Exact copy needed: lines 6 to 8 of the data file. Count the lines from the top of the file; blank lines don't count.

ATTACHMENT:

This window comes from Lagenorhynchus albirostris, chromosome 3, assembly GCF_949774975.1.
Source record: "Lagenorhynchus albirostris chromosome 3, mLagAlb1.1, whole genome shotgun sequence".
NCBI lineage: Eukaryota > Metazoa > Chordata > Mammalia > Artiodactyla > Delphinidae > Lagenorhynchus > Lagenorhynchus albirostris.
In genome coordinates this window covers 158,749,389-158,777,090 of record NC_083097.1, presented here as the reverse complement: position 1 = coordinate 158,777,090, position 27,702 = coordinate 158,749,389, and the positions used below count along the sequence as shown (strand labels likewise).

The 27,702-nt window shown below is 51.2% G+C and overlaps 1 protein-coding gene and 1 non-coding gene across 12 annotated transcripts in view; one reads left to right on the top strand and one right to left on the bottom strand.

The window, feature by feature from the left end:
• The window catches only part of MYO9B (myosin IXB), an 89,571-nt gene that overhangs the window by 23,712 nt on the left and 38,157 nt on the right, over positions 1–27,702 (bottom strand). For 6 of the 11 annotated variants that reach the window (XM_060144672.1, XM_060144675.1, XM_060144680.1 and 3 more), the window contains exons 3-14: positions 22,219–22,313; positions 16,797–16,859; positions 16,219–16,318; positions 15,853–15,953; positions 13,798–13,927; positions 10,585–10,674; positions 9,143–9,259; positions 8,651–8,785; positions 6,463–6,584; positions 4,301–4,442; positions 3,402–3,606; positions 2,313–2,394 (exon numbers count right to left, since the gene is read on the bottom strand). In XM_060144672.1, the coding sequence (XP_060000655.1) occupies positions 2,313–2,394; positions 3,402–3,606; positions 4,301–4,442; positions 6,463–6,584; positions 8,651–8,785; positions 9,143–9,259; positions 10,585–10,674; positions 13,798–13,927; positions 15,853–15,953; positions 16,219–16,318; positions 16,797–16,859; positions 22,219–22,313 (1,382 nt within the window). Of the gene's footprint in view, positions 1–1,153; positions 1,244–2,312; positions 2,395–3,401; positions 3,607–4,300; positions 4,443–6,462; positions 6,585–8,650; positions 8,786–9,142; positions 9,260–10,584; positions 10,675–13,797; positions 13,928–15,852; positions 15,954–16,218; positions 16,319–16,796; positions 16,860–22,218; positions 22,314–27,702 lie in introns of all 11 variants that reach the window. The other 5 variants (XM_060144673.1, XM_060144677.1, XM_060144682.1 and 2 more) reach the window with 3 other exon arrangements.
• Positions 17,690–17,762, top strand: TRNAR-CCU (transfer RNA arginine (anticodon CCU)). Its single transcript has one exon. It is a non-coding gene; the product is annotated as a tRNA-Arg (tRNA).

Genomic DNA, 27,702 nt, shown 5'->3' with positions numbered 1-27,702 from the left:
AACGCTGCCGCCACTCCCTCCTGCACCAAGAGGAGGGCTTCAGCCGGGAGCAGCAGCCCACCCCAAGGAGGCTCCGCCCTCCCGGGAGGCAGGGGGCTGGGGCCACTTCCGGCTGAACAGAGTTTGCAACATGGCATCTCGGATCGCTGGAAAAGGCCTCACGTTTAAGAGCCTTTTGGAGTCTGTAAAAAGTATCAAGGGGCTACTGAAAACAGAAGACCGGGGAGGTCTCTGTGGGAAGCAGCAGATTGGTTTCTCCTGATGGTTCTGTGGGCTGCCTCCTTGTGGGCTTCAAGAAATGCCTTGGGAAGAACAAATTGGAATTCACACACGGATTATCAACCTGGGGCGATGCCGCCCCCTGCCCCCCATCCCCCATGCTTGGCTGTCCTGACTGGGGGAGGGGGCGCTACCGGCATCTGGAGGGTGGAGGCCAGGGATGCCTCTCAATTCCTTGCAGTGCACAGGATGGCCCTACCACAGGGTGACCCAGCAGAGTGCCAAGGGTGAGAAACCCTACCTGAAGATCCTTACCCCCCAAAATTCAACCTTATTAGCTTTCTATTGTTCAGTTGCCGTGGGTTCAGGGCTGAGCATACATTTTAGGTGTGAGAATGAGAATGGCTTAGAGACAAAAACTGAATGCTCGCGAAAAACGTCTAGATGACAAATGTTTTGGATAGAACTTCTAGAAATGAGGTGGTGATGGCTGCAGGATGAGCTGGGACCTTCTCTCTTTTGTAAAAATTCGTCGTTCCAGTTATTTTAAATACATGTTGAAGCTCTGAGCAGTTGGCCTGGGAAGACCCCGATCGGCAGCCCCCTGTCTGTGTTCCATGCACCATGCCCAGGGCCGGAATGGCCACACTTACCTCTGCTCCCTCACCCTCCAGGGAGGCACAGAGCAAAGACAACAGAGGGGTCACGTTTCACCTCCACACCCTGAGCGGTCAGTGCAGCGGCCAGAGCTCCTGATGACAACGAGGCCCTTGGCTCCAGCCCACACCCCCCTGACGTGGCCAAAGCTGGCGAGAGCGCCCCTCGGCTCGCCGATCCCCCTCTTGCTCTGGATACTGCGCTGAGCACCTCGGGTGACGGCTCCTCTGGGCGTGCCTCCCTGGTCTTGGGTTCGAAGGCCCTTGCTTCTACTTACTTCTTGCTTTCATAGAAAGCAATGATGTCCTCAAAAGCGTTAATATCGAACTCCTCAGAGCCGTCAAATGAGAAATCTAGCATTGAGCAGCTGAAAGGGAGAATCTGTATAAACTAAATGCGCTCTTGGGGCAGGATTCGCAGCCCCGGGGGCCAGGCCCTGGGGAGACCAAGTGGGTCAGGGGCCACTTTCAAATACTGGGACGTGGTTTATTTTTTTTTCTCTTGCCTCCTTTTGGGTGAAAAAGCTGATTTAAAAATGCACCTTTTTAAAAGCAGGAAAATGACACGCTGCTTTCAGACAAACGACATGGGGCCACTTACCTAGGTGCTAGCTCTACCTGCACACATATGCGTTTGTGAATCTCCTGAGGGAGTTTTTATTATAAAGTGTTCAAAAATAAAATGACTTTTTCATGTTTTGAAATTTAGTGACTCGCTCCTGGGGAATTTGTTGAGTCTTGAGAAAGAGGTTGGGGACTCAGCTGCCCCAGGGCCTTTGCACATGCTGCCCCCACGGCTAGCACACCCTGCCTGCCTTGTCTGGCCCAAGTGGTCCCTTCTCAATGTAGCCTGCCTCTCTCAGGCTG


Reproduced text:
The window, feature by feature from the left end:
• The window catches only part of MYO9B (myosin IXB), an 89,571-nt gene that overhangs the window by 23,712 nt on the left and 38,157 nt on the right, over positions 1–27,702 (bottom strand). For 6 of the 11 annotated variants that reach the window (XM_060144672.1, XM_060144675.1, XM_060144680.1 and 3 more), the window contains exons 3-14: positions 22,219–22,313; positions 16,797–16,859; positions 16,219–16,318; positions 15,853–15,953; positions 13,798–13,927; positions 10,585–10,674; positions 9,143–9,259; positions 8,651–8,785; positions 6,463–6,584; positions 4,301–4,442; positions 3,402–3,606; positions 2,313–2,394 (exon numbers count right to left, since the gene is read on the bottom strand). In XM_060144672.1, the coding sequence (XP_060000655.1) occupies positions 2,313–2,394; positions 3,402–3,606; positions 4,301–4,442; positions 6,463–6,584; positions 8,651–8,785; positions 9,143–9,259; positions 10,585–10,674; positions 13,798–13,927; positions 15,853–15,953; positions 16,219–16,318; positions 16,797–16,859; positions 22,219–22,313 (1,382 nt within the window). Of the gene's footprint in view, positions 1–1,153; positions 1,244–2,312; positions 2,395–3,401; positions 3,607–4,300; positions 4,443–6,462; positions 6,585–8,650; positions 8,786–9,142; positions 9,260–10,584; positions 10,675–13,797; positions 13,928–15,852; positions 15,954–16,218; positions 16,319–16,796; positions 16,860–22,218; positions 22,314–27,702 lie in introns of all 11 variants that reach the window. The other 5 variants (XM_060144673.1, XM_060144677.1, XM_060144682.1 and 2 more) reach the window with 3 other exon arrangements.
• Positions 17,690–17,762, top strand: TRNAR-CCU (transfer RNA arginine (anticodon CCU)). Its single transcript has one exon. It is a non-coding gene; the product is annotated as a tRNA-Arg (tRNA).